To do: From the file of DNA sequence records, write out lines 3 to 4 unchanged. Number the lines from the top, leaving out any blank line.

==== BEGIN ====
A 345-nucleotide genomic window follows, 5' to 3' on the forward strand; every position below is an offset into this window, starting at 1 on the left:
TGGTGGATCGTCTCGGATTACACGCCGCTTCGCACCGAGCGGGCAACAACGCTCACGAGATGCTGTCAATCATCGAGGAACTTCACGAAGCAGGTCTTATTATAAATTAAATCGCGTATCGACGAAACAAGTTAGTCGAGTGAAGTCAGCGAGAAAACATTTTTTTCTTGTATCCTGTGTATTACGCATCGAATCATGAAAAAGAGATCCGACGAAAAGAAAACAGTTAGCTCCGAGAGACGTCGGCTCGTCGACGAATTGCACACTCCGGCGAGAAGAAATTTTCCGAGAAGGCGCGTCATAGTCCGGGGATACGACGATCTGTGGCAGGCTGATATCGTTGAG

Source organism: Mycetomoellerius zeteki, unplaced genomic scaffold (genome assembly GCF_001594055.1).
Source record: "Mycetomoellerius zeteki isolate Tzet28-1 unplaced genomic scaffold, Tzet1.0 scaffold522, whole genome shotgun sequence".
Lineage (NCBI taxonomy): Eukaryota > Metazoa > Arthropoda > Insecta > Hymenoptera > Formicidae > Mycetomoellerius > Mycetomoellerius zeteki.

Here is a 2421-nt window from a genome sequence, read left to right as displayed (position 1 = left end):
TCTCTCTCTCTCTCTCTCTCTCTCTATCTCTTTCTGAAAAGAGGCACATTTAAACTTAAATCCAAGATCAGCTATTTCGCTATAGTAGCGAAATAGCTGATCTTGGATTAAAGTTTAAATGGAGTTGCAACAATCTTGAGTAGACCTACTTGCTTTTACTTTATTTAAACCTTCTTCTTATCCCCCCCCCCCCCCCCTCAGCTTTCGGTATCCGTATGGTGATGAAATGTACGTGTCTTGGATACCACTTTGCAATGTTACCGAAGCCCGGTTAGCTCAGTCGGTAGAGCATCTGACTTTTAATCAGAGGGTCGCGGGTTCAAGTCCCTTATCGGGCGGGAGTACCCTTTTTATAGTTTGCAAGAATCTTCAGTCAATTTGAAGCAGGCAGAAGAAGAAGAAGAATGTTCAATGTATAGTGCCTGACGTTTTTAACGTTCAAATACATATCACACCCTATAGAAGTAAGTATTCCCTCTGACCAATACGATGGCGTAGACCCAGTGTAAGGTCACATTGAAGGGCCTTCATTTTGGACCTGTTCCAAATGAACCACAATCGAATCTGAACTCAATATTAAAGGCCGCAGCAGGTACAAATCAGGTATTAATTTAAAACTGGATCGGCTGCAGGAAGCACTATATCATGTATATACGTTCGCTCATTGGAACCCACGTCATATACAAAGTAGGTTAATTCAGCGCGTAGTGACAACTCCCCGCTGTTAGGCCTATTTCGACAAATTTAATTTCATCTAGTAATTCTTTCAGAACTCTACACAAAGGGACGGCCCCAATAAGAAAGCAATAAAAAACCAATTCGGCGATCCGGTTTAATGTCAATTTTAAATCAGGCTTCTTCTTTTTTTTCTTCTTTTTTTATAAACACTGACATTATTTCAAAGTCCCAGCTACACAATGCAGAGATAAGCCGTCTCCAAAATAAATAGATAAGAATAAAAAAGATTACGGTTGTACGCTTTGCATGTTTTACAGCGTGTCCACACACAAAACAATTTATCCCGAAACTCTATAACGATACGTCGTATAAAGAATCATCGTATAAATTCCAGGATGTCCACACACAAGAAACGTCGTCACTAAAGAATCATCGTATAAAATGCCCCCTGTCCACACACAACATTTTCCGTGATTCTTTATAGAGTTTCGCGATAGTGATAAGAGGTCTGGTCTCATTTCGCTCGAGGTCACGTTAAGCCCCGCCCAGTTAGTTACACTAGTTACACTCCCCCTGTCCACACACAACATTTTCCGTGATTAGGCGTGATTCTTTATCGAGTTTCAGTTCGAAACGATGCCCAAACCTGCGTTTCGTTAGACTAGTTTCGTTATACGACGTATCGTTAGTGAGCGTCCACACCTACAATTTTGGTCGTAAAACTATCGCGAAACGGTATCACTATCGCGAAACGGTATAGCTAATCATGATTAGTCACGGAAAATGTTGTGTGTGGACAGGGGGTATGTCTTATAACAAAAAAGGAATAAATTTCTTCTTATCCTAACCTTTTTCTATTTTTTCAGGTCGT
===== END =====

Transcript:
Source organism: Mycetomoellerius zeteki, unplaced genomic scaffold (genome assembly GCF_001594055.1).
Source record: "Mycetomoellerius zeteki isolate Tzet28-1 unplaced genomic scaffold, Tzet1.0 scaffold522, whole genome shotgun sequence".